535.22 14.09 2.70%
Worried of lower domestic demand in their profitable jet fuel business, state-run oil marketing companies (OMCs) have written to the petroleum ministry seeking permission to export aviation turbine fuel (ATF).
Worried of lower domestic demand in their profitable jet fuel business, state-run oil marketing companies (OMCs) have written to the petroleum ministry seeking permission to export aviation turbine fuel (ATF). This follows the decision by airline companies—the only customers for jet fuel—to directly import ATF to save on taxes levied by state governments.
Bharat Petroleum, Hindustan Petroleum and Indian Oil Corp are three state-run companies for whom selling ATF is a key source of profit and contributes around 5% to their overall revenues.
"OMCs have written to the ministry to get permission to export ATF," a senior official at one of the state-owned oil marketing companies told moneycontrol.com.
"For instance, regions in West and East Asia produce crude but they import around 10 million tonnes annually. We will soon start marketing the commodity in international markets."
Currently, OMCs together produce 5.5 million tonnes of ATF and are awaiting a nod from the ministry for exporting the commodity, though a decision on the matter is expected to take some time.
Officially, oil companies are denying any such move.
"There is nothing of that sort happening," a Bharat Petroleum Corporation spokesperson told Moneycontrol.com.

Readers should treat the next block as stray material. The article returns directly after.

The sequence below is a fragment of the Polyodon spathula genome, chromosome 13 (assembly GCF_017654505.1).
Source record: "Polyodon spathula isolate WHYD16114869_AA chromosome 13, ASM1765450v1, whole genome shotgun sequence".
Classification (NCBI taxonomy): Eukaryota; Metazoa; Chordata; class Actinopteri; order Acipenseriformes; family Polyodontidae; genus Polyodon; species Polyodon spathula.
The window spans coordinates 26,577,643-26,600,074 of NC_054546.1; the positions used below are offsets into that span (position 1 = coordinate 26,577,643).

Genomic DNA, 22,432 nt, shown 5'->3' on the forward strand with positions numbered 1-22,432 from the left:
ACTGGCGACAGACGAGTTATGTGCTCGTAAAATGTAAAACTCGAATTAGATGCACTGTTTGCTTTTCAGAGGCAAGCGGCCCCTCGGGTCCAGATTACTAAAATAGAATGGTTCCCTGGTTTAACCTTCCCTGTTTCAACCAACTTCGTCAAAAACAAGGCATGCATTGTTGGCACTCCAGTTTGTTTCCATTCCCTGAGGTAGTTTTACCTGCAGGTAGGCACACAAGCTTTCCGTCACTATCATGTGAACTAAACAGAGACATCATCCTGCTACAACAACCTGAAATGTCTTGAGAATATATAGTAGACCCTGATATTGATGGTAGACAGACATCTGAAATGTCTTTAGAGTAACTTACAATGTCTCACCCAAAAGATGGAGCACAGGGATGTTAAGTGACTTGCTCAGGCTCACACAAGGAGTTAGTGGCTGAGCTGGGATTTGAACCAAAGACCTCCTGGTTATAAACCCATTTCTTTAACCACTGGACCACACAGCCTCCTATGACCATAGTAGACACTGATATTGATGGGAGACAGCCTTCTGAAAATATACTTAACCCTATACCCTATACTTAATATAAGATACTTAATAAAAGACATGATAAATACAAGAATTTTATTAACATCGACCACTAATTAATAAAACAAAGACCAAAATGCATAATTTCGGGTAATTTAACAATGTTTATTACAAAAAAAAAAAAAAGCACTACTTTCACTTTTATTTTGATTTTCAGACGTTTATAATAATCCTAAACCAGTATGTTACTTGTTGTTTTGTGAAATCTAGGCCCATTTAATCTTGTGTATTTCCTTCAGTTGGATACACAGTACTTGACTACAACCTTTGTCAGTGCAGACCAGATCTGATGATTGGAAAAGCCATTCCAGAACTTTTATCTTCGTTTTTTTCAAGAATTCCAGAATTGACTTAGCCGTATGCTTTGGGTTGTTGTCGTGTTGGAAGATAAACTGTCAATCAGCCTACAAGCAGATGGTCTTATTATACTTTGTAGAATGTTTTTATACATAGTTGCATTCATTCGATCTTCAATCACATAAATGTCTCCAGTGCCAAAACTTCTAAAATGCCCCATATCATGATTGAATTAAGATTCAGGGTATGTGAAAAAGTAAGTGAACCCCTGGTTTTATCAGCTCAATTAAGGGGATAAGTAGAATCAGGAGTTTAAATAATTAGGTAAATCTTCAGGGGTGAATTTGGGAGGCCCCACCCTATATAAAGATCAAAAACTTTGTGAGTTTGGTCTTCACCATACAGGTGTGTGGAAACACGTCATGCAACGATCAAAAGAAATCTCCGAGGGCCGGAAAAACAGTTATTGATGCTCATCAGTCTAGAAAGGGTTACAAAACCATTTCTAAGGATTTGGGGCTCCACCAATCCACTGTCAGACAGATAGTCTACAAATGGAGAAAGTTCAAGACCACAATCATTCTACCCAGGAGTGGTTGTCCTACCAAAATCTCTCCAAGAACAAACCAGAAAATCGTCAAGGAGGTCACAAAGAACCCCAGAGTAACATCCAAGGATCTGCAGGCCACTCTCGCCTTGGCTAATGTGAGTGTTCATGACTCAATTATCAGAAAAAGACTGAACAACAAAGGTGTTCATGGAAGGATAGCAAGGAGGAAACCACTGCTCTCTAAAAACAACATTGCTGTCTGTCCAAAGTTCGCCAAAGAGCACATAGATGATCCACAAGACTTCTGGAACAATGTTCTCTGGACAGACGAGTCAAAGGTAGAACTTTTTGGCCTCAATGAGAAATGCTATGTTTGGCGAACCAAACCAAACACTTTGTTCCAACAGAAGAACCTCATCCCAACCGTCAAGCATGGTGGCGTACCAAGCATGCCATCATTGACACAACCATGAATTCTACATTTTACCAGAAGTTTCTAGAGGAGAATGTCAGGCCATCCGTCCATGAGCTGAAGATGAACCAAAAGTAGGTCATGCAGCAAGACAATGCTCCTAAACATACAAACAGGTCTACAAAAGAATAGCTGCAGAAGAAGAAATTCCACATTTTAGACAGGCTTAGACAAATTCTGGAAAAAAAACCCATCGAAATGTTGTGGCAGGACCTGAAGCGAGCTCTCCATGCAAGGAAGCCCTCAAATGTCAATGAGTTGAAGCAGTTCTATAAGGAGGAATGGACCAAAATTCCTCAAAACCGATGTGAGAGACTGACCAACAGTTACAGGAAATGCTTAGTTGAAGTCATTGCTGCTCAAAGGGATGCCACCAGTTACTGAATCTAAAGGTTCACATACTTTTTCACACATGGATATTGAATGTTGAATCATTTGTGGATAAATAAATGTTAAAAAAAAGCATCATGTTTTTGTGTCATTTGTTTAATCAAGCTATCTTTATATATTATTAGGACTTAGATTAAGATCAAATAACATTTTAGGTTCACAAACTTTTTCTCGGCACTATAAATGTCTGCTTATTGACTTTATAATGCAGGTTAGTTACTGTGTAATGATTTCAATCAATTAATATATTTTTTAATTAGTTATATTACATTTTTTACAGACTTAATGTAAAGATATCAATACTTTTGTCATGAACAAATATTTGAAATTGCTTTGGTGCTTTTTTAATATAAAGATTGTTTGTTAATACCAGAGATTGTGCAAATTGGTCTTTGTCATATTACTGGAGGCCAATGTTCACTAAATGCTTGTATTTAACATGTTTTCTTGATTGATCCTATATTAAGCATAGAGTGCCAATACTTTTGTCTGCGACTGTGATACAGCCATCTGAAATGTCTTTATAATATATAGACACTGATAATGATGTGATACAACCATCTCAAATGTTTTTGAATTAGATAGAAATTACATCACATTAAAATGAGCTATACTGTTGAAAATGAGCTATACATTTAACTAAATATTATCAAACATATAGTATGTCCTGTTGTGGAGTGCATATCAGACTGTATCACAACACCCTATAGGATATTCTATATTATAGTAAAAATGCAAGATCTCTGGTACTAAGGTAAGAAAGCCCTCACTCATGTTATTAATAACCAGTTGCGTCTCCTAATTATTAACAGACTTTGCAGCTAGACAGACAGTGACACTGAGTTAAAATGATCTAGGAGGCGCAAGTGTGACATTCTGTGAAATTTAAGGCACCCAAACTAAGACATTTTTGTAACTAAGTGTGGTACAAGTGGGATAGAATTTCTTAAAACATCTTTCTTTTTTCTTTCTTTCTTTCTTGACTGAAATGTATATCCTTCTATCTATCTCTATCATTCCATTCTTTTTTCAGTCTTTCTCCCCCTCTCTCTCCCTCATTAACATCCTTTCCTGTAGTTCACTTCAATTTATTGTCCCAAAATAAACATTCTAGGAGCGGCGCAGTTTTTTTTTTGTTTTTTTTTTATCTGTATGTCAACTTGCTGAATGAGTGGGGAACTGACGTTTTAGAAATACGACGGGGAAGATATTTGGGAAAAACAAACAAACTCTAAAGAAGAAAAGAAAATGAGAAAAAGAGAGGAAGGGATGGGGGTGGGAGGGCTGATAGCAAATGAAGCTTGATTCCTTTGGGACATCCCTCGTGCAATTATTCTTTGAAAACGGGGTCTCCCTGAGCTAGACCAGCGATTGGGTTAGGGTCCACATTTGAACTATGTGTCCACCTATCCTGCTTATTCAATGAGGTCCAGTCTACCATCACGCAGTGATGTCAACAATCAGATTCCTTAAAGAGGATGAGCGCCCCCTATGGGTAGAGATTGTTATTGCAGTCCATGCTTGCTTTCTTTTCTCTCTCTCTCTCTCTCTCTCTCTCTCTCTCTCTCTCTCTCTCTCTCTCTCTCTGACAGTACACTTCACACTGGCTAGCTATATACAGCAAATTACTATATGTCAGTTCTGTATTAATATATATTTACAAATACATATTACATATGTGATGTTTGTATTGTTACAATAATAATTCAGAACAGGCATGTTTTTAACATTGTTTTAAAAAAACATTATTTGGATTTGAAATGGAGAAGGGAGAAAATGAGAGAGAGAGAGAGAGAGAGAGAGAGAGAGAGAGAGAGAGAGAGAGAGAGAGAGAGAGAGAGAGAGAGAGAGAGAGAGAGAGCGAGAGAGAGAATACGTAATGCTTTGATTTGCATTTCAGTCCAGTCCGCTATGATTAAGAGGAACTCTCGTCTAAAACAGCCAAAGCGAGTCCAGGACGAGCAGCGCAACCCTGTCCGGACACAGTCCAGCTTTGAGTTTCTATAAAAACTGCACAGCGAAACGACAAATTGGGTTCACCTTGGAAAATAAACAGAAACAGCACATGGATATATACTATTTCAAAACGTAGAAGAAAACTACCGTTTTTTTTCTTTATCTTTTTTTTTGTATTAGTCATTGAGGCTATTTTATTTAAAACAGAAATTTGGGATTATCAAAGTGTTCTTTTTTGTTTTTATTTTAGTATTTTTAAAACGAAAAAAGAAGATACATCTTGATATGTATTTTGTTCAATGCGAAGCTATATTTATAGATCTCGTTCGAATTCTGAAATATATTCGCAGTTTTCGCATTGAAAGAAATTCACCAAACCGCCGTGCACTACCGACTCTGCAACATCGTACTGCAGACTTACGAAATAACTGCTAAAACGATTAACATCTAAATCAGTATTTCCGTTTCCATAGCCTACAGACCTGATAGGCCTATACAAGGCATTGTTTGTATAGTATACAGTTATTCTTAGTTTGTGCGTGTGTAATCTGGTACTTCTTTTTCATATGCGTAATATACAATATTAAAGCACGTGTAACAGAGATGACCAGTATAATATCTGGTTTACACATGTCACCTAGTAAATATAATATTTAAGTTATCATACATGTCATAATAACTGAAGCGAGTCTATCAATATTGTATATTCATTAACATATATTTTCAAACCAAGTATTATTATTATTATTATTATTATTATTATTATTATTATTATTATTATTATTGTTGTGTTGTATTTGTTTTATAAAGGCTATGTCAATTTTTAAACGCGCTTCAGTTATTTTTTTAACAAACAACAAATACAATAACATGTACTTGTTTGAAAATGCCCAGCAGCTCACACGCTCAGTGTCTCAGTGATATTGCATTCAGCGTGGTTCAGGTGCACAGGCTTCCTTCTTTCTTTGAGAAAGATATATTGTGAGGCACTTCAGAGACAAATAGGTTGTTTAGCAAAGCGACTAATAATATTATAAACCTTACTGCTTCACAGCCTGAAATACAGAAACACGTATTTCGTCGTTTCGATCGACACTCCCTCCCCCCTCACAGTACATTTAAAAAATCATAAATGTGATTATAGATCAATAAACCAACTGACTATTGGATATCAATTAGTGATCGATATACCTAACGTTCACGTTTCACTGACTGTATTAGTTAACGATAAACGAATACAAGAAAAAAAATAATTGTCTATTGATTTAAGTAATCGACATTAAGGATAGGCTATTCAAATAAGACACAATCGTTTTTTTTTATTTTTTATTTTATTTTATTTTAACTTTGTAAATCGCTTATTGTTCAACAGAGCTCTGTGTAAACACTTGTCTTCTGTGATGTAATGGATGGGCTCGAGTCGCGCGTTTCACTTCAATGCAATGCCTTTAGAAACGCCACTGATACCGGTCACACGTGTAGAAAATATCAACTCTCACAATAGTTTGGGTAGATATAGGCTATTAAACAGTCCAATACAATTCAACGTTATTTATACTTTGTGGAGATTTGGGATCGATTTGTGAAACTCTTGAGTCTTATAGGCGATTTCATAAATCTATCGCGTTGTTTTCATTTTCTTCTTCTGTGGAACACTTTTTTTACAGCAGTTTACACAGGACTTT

Indian Oil Corporation too has denied the move.
"As and when there is any such development, we will make an announcement. But there is nothing as of now," the spokesperson said.
Earlier, when airlines got an approval from the Director General of Foreign Trade (DGFT) to import ATF, oil retailers had opposed the government's decision. They pointed out that importing ATF would mean an undue burden on port infrastructure in the county. They had even said they will not be able to share any infrastructure facility at any port location, something airlines wanted to hire, once they start importing fuel.
It may be recalled that in 1996, OMCs were allowed to export ATF, when there were not many airlines operating in the country. However, in 2005, the government imposed restrictions on jet fuel exports.
BPCL stock price
On March 07, 2014, Bharat Petroleum Corporation closed at Rs 415.30, up Rs 14.70, or 3.67 percent. The 52-week high of the share was Rs 428.45 and the 52-week low was Rs 256.00.
The company's trailing 12-month (TTM) EPS was at Rs 66.24 per share as per the quarter ended December 2013. The stock's price-to-earnings (P/E) ratio was 6.27. The latest book value of the company is Rs 230.04 per share. At current value, the price-to-book value of the company is 1.81.
Set email alert for
ADS BY GOOGLE
535.22 14.09 2.70%
video of the day
See rupee at 60-61/ $ in short to medium term: ICICI Bank